Review the Academic Integrity policy here: https://www.seattleu.edu/academic-integrity/
Seattle University takes seriously its commitment to provide a drug- and alcohol-free community. The manufacture, sale, possession, distribution, dispensing, consumption, or use of either alcohol or drugs is subject to Washington State and Federal laws as well as regulations established by university administration. Policies governing student use and possession of alcohol are detailed in the Code of Student Conduct.
In response to the Drug-Free Workplace Act of 1988 and amendments to the Drug-Free Schools and Communities Act of 1989, Seattle University has developed the Substance Abuse Policies and Prevention Program brochure that revised and published annually for students, faculty, and staff.
There is also an Alcohol Policy, which is a part of Seattle University's Event Policy, specifically outlining how alcohol may be dispensed at an event on campus. Students are responsible for conducting themselves as responsible members of the academic community in accordance with the policies listed above.
Violations of state or federal law or of any university policy or regulation may result in disciplinary sanctions described under the Code of Student Conduct.
Copies of any of the policies mentioned are available in the Office of the Vice President for Student Development, the Event Support Services office, Human Resources, and the Counseling and Psychological Services department.
The University recognizes the important role animals can play in the lives of employees and students. At the same time, certain animals are not suitable companions to bring on campus, and there are people who have fears or allergies associated with certain animals. Therefore, no animals, with the exception of service dogs and animals being used for instructional purposes are allowed in campus buildings during hours of instruction or normal business operations. Any exceptions to this policy must be approved by the vice president/provost responsible for the operational area where a person seeks to have an animal inside campus buildings.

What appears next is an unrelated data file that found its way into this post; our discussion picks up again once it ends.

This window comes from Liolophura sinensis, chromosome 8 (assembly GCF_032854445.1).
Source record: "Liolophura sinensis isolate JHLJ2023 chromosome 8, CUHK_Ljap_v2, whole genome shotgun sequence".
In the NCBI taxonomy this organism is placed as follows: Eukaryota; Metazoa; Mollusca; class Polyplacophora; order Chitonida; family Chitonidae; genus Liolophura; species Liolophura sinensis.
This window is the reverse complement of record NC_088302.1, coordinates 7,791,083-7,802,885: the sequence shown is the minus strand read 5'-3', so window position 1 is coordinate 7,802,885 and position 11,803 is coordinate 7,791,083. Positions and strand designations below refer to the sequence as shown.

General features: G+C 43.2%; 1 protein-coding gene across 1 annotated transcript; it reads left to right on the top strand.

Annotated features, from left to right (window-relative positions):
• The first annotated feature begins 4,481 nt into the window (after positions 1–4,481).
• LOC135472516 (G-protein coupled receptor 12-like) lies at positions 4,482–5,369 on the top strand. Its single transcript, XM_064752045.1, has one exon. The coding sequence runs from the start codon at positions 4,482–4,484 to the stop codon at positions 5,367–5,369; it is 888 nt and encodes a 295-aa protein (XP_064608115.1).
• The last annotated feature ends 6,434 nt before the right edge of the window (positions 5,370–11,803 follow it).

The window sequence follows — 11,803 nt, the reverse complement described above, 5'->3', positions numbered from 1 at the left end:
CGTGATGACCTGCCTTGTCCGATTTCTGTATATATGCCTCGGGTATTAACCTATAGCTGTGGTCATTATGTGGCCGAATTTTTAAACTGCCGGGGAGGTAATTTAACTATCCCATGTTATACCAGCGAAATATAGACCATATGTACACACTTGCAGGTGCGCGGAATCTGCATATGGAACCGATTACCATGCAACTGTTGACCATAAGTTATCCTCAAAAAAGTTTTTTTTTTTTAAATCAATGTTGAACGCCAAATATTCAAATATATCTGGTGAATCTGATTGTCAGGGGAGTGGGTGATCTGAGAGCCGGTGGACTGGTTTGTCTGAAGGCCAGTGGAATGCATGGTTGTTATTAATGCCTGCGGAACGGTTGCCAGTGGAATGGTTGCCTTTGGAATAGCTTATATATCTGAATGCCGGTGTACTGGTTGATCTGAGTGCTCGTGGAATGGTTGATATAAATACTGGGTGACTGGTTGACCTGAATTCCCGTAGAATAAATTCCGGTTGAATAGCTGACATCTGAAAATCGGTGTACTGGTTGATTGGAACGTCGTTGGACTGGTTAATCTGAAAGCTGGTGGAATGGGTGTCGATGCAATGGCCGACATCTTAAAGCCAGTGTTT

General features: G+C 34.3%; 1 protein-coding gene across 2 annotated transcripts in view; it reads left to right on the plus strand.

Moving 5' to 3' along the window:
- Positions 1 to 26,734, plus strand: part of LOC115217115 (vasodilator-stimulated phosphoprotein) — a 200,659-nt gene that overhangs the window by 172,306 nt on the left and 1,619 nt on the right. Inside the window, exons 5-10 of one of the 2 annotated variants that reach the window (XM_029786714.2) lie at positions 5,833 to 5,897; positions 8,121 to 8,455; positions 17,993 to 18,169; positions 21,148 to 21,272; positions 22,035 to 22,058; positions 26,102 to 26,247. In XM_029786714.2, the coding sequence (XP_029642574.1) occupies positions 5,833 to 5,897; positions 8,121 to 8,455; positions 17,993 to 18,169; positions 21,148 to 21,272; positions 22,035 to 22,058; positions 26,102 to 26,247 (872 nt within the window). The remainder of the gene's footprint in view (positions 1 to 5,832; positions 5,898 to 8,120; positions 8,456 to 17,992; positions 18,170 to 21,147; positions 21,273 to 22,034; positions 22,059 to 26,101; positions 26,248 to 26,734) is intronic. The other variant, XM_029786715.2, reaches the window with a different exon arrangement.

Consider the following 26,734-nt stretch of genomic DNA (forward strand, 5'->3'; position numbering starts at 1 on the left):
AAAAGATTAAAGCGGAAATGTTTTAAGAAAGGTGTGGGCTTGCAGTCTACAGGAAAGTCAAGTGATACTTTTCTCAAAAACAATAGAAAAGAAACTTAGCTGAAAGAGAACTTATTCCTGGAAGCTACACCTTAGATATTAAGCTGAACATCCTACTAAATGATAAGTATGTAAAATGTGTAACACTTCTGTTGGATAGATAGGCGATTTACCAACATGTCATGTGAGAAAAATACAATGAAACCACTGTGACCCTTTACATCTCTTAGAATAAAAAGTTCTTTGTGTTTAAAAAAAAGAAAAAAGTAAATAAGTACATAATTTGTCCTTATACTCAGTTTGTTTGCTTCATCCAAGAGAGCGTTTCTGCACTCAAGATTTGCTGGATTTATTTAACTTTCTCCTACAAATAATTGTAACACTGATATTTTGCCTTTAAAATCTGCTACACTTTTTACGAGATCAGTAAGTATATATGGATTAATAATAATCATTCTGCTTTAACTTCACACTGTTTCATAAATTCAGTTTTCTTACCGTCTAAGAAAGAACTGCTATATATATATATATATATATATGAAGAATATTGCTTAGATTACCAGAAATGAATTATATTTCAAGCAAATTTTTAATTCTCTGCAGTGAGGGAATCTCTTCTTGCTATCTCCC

For the purposes of the policy, the following definitions apply:
2. Animals on Campus and in Work Areas
No animal other than a dog, a service dog, or a demonstration animal may be on university property at any time. No dogs, except service dogs, are permitted in classroom buildings during hours of instruction or normal business operations. If a vice president/provost has approved the presence of a dog in a work area during hours of instruction or normal business operations, the dog owner must post a sign in the office area stating that a dog is present. At no time are dogs permitted in food service areas such as the Sidebar, the
Bottom Line, or the Cherry Street Market. Employees are permitted to have in their work area fish in aquariums holding 10 gallons of water or less.
3. Animals in Residence Halls
The University’s Student Handbook, Guide to Residence Hall Living, and related residence life policies govern the presence of animals in University housing.
4. Areas of Campus Where and When Dogs and Demonstration Animals Are Allowed Without Prior Approval
For the purposes of the policy, the following definitions apply:
4.4 Faculty members may take demonstration animals into classrooms and instructional facilities only for teaching purposes.
5. Dog Owner’s Responsibilities